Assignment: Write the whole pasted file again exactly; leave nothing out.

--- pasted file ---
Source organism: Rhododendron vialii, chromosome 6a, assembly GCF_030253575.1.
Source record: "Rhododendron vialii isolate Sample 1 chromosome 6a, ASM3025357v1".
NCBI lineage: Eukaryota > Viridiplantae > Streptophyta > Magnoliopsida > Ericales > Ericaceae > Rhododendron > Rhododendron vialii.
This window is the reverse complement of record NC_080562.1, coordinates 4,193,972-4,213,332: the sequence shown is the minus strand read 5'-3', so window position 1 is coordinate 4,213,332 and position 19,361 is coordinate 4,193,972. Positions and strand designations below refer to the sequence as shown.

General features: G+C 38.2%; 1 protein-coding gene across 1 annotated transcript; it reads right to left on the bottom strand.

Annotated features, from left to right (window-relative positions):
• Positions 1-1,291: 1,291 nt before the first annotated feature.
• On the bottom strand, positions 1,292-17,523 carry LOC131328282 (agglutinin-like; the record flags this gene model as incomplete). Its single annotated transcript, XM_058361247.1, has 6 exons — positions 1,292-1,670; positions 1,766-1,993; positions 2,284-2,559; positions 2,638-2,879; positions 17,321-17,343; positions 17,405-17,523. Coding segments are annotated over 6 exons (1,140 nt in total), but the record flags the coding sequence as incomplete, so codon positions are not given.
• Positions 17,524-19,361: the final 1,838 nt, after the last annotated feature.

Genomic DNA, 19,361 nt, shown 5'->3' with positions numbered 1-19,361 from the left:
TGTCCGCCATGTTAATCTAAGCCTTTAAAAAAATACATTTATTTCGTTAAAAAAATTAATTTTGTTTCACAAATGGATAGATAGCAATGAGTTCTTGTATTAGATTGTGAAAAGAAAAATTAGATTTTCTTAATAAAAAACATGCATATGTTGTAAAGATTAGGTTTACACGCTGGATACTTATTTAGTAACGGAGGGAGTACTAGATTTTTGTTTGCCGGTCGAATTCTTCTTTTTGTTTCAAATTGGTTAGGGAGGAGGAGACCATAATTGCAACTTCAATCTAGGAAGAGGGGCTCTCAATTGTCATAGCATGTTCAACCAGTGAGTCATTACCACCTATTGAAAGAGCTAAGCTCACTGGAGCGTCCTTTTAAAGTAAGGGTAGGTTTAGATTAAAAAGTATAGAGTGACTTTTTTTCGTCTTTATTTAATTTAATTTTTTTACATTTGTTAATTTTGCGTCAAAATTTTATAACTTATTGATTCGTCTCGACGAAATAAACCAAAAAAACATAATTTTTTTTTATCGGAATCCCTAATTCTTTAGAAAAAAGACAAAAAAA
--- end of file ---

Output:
Source organism: Rhododendron vialii, chromosome 6a, assembly GCF_030253575.1.
Source record: "Rhododendron vialii isolate Sample 1 chromosome 6a, ASM3025357v1".
NCBI lineage: Eukaryota > Viridiplantae > Streptophyta > Magnoliopsida > Ericales > Ericaceae > Rhododendron > Rhododendron vialii.
This window is the reverse complement of record NC_080562.1, coordinates 4,193,972-4,213,332: the sequence shown is the minus strand read 5'-3', so window position 1 is coordinate 4,213,332 and position 19,361 is coordinate 4,193,972. Positions and strand designations below refer to the sequence as shown.

General features: G+C 38.2%; 1 protein-coding gene across 1 annotated transcript; it reads right to left on the bottom strand.

Annotated features, from left to right (window-relative positions):
• Positions 1-1,291: 1,291 nt before the first annotated feature.
• On the bottom strand, positions 1,292-17,523 carry LOC131328282 (agglutinin-like; the record flags this gene model as incomplete). Its single annotated transcript, XM_058361247.1, has 6 exons — positions 1,292-1,670; positions 1,766-1,993; positions 2,284-2,559; positions 2,638-2,879; positions 17,321-17,343; positions 17,405-17,523. Coding segments are annotated over 6 exons (1,140 nt in total), but the record flags the coding sequence as incomplete, so codon positions are not given.
• Positions 17,524-19,361: the final 1,838 nt, after the last annotated feature.

Genomic DNA, 19,361 nt, shown 5'->3' with positions numbered 1-19,361 from the left:
TGTCCGCCATGTTAATCTAAGCCTTTAAAAAAATACATTTATTTCGTTAAAAAAATTAATTTTGTTTCACAAATGGATAGATAGCAATGAGTTCTTGTATTAGATTGTGAAAAGAAAAATTAGATTTTCTTAATAAAAAACATGCATATGTTGTAAAGATTAGGTTTACACGCTGGATACTTATTTAGTAACGGAGGGAGTACTAGATTTTTGTTTGCCGGTCGAATTCTTCTTTTTGTTTCAAATTGGTTAGGGAGGAGGAGACCATAATTGCAACTTCAATCTAGGAAGAGGGGCTCTCAATTGTCATAGCATGTTCAACCAGTGAGTCATTACCACCTATTGAAAGAGCTAAGCTCACTGGAGCGTCCTTTTAAAGTAAGGGTAGGTTTAGATTAAAAAGTATAGAGTGACTTTTTTTCGTCTTTATTTAATTTAATTTTTTTACATTTGTTAATTTTGCGTCAAAATTTTATAACTTATTGATTCGTCTCGACGAAATAAACCAAAAAAACATAATTTTTTTTTATCGGAATCCCTAATTCTTTAGAAAAAAGACAAAAAAA